The Tam’s decided to base the fundraiser this year on their to-go family meals, donating 50% of each family meal sold at Tam’s Tupelo for a week to the Bald Ridge Lodge. Other businesses and organizations in the area also donated to the cause, including Citizens Bank and Reid and Reid Contractors.

By the end of the week, they raised $6,800. Kelly Tam and Tam’s Tupelo Operating Partner David Janowitz visited the Bald Ridge Lodge with a huge bowl of banana pudding for the boys and a check to give to Angela Dikes, executive director at Bald Ridge Lodge.

“It’s a far cry from what we’ve done in the past, but they were very happy,” Kelly Tam said.

Brian and Kelly Tam are preparing for their Helpings of Hope event, which they usually host every year around the winter holidays at Tam’s BackStage. They work together with their families, community members and local organizations to feed seniors and families in need to provide them with a full holiday meal.

Kelly said that the event started with them helping out seniors in the community through the senior center, but over the years, it’s evolved into a community-wide event. Now, they work through many of the organizations they have supported in the past to get in touch with those they know are in need.

“It really is a coordinated effort with the organizations who are knowledgeable about families who would benefit from a good meal or they might not have a meal otherwise,” she said.

They always have plenty of others from the community who also want to help, volunteering to serve food or help in other ways. Almost every year, they see Cumming City Council members, Forsyth County Commissioners and Board of Education members signing up to volunteer.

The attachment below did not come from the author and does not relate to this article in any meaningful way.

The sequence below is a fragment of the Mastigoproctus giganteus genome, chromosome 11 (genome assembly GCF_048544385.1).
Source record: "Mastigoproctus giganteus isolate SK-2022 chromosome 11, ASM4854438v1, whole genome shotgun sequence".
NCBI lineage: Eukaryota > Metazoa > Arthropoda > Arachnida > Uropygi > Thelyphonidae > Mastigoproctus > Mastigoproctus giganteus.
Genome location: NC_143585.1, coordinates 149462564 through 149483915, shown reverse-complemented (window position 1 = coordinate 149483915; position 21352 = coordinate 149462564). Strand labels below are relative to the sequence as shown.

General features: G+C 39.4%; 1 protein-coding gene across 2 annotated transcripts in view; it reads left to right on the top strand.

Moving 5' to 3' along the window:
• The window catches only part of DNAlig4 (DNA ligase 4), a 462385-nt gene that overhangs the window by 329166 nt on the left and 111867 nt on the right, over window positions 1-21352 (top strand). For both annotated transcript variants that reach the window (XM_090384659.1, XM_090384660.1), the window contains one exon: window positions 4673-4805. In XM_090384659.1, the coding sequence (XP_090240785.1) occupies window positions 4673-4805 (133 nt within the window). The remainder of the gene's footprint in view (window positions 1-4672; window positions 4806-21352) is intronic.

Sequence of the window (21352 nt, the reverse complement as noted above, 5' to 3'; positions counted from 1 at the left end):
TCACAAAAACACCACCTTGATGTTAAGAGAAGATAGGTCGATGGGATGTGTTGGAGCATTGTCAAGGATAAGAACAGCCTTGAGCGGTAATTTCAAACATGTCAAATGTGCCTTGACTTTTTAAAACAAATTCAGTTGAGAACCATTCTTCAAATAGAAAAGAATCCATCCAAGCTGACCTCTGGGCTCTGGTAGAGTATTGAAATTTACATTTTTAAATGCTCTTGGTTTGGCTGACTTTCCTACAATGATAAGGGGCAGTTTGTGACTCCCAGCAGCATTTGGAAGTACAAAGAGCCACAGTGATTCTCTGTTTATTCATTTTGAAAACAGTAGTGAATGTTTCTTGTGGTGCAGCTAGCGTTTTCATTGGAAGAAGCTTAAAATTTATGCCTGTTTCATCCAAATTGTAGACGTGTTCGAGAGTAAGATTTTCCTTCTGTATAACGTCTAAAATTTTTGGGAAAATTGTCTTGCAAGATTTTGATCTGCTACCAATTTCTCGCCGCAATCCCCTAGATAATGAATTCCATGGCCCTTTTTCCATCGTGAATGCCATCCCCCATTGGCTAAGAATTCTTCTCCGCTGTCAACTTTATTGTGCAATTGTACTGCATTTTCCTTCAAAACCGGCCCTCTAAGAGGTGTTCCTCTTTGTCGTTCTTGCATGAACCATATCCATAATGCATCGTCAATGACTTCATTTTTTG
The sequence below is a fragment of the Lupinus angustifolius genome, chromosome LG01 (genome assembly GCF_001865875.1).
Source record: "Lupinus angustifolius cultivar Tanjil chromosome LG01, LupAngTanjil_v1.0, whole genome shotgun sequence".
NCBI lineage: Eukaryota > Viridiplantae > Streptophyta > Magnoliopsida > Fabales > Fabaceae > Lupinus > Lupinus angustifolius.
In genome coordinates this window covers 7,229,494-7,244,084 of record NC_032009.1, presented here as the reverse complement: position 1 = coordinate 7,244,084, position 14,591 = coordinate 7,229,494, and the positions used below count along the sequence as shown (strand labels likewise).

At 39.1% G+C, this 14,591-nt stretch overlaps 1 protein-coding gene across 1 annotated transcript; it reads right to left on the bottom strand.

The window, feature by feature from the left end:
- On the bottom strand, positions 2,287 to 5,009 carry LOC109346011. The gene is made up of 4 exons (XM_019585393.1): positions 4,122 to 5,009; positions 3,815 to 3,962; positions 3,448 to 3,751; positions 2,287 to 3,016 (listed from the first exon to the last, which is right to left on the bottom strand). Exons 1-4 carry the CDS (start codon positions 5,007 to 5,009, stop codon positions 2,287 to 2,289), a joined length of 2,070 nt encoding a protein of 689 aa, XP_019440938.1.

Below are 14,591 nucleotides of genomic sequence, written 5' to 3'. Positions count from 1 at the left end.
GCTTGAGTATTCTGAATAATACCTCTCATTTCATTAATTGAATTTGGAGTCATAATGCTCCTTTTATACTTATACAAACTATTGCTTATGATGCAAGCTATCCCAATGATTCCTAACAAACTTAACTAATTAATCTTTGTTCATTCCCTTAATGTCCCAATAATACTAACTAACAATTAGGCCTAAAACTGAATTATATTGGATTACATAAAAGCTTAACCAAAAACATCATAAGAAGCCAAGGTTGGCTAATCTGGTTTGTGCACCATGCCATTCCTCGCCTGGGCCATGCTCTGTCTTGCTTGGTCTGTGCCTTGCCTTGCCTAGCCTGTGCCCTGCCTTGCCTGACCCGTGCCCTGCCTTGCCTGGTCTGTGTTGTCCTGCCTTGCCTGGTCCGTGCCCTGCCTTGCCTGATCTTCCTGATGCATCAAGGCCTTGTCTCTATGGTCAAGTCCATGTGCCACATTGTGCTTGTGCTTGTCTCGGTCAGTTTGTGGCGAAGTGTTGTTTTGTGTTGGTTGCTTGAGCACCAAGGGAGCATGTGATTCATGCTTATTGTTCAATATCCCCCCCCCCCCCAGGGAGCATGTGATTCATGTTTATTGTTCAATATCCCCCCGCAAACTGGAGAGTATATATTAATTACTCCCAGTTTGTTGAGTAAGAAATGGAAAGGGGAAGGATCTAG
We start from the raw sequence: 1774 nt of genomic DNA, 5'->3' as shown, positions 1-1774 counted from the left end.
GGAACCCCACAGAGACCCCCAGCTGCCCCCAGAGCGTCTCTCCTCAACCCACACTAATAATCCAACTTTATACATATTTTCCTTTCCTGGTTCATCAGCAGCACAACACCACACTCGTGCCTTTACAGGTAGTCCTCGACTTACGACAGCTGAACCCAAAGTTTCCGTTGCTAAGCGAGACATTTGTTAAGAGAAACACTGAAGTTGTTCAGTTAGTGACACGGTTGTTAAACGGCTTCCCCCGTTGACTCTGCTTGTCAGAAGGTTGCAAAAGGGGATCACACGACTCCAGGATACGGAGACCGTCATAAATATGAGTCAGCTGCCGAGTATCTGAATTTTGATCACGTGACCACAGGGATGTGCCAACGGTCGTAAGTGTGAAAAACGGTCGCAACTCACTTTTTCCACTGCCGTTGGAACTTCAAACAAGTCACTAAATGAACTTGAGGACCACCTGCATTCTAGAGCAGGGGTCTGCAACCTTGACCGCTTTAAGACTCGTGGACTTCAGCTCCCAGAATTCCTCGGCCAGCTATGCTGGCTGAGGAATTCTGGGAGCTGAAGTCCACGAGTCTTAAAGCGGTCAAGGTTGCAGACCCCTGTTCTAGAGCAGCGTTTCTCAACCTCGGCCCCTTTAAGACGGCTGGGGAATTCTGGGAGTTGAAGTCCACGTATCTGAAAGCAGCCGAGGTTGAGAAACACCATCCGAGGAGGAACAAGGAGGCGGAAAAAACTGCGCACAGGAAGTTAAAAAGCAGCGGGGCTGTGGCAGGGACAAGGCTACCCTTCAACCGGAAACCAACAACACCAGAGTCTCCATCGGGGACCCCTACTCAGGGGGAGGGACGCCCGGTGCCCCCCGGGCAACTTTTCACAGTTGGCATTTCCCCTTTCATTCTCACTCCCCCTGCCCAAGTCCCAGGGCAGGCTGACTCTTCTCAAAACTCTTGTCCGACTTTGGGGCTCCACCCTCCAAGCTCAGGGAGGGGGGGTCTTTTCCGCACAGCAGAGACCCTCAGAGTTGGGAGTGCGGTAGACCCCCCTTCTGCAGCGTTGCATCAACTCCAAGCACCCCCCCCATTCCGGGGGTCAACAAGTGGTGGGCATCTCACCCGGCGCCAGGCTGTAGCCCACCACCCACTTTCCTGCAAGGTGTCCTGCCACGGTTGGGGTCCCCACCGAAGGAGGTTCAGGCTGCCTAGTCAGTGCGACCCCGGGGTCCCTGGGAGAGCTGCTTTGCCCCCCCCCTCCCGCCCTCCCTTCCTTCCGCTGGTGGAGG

“It’s one of the [most enjoyable] things that we do,” Kelly said. “It just brings so much joy not only to me and Brian, but it seems to bring joy to our employees and all who are helping. 

“It’s in giving that we receive. If we help one or two people, then that’s a good thing. It doesn’t have to be grand scale. It’s just the way things should go.”

For the Tam’s, there was never any question if they should still try to continue with the tradition through the pandemic, but they are still unsure of what it might look like this year.

“We’re still in negotiation on how that’s going to happen,” Kelly said. “We may have to deliver packaged meals because of COVID, or we might have to have a bigger facility than what Tam’s BackStage is [able to hold] so that we can honor social distancing and still see people.”

Whatever they choose to do, Kelly said that, despite any troubles that she and Brian may be facing during the pandemic this year, they still want to do all they can to help others in the community.

“Especially in times like this, everybody is struggling in some way,” she said. “It takes community. It takes pulling together, even just supporting one another not [just] monetarily or with food. It can be service, just doing something and just showing that we’re all here together and we’re all having struggles.”